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UBC Theses and Dissertations

Creep rupture of saturated undisturbed clays Snead, David Edward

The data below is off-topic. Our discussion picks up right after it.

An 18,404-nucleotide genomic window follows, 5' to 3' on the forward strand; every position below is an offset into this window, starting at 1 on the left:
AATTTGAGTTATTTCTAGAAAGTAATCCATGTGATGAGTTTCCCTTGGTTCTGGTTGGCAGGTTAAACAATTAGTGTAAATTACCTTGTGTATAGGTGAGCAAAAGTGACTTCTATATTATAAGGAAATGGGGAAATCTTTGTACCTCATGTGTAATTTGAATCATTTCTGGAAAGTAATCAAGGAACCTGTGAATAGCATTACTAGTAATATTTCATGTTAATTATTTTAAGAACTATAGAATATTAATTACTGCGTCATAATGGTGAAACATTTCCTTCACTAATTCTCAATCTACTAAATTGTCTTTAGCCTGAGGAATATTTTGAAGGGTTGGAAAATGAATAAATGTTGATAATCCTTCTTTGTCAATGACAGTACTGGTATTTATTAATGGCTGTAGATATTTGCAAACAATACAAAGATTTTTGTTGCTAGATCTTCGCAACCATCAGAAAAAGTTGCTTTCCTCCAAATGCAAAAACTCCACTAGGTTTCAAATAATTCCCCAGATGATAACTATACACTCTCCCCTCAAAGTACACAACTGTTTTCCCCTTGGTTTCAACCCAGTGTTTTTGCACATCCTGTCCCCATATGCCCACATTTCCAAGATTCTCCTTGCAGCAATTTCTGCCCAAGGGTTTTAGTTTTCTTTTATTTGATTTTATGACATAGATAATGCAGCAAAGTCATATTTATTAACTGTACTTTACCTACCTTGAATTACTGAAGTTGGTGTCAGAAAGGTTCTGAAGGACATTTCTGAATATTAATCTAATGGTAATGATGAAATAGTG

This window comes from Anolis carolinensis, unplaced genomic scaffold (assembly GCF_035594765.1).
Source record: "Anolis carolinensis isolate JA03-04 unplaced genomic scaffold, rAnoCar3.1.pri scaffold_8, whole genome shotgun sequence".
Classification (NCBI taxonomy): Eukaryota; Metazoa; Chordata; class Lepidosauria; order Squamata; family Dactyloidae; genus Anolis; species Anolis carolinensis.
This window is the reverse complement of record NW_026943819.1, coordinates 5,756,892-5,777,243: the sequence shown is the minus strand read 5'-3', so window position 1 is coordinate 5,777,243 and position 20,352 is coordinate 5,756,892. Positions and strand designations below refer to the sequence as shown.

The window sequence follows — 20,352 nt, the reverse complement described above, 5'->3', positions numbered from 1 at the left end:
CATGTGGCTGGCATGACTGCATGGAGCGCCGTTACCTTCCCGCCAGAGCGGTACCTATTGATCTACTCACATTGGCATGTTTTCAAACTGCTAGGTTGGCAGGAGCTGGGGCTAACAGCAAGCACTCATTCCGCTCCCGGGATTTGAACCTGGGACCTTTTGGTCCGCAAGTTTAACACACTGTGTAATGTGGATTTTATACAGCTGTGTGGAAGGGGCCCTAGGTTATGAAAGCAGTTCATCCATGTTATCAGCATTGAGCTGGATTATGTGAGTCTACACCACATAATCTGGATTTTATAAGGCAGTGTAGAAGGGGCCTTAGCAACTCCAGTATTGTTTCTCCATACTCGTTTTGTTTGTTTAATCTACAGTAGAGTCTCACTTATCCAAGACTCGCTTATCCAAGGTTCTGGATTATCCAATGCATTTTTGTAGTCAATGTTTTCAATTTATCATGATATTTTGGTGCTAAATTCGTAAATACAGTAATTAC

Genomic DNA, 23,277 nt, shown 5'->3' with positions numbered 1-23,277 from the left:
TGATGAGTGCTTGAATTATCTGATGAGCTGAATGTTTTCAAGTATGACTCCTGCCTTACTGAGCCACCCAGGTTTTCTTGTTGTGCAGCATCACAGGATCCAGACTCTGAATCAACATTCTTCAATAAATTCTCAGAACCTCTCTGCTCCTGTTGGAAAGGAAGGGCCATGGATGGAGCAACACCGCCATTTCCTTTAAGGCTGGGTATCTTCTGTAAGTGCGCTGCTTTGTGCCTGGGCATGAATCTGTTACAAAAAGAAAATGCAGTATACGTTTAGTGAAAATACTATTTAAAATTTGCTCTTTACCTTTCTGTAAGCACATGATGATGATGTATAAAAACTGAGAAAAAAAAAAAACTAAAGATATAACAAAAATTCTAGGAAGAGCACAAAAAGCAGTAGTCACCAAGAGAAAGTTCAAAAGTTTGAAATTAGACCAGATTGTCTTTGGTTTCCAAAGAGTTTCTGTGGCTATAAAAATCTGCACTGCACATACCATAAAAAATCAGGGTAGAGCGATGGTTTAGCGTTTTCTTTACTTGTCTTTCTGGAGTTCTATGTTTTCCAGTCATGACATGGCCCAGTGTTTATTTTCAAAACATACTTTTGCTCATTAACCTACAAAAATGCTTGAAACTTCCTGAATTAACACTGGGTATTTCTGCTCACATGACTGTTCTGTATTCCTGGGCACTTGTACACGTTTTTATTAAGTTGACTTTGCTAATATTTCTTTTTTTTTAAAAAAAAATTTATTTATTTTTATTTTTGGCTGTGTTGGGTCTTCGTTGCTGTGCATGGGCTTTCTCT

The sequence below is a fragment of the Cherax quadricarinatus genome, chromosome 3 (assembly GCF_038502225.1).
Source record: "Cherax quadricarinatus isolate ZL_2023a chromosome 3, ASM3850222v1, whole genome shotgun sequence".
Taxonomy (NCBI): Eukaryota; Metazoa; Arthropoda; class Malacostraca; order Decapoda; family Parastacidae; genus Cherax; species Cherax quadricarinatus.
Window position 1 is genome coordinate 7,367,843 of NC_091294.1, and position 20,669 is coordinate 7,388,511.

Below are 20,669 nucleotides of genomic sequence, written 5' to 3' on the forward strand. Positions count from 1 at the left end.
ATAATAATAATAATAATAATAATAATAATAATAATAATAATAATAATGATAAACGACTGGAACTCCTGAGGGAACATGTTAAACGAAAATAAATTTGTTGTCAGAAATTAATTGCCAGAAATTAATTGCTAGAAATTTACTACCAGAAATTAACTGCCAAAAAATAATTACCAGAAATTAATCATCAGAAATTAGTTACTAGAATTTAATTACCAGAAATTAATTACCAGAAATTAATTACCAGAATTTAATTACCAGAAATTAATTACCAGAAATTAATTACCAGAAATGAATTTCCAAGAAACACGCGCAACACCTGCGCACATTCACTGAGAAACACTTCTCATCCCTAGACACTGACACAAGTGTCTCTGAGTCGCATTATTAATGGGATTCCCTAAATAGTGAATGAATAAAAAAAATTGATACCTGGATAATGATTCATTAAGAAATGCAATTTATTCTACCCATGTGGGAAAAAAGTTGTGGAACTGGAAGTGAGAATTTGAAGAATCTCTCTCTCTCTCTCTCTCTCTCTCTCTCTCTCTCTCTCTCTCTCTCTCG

The stress/strain relationship for most engineering materials is known to be time dependent. This is most evident during a creep test in which continual deformations are observed under constant stress conditions. In the laboratory, a specimen of cohesive soil subjected to a constant shear stress may fail after having deformed alt relatively slow rates for a considerable time. This type of failure, termed creep rupture, is also known to occur in the field. Results of drained and undrained triaxial creep rupture tests are presented in this thesis. These tests were performed on a sensitive marine clay from western Canada which was consolidated to various stress histories. Pore pressure measurements were taken during undrained tests using an electrical transducer. In addition to the creep rupture tests, incremental load and constant strain rate triaxial tests were performed for comparative purposes. The strain rate during a creep rupture test was observed to initially decrease as the specimen strained, reach a transient minimum strain rate, and then increase until rupture. Failure was found to be inevitable whenever the strain rate started to increase after having reached a minimum value. Pore pressures measured during the undrained tests did not reflect the onset of creep rupture at the transient minimum strain rate, and therefore, the onset of creep rupture cannot be explained in terms of effective stresses. A relationship was found to exist between the deviator stress, strain and current strain rate during undrained triaxial tests having the same consolidation history. This relationship permitted the prediction of the results of constant strain rate tests based on the results of creep rupture tests. This resulted in an understanding of the interrelation between the transient minimum strain rate of a creep rupture test and the maximum deviator stress of a constant strain rate test. Once the transient minimum strain rate had been reached, the results of creep rupture tests showed that the strain rate was inversely proportional to the time remaining before rupture. This relationship is independent of stress level, consolidation history and drainage conditions. As a result, it is suggested that measurement of deformations in the field can be used to predict the time until a sudden failure would be anticipated. The upper yield strength, defined as the maximum compressive stress which will not cause a creep rupture failure, was evaluated from both creep rupture and constant strain rate tests. It was found that the compressive strength increased as a linear function of the cube root of the strain rate.

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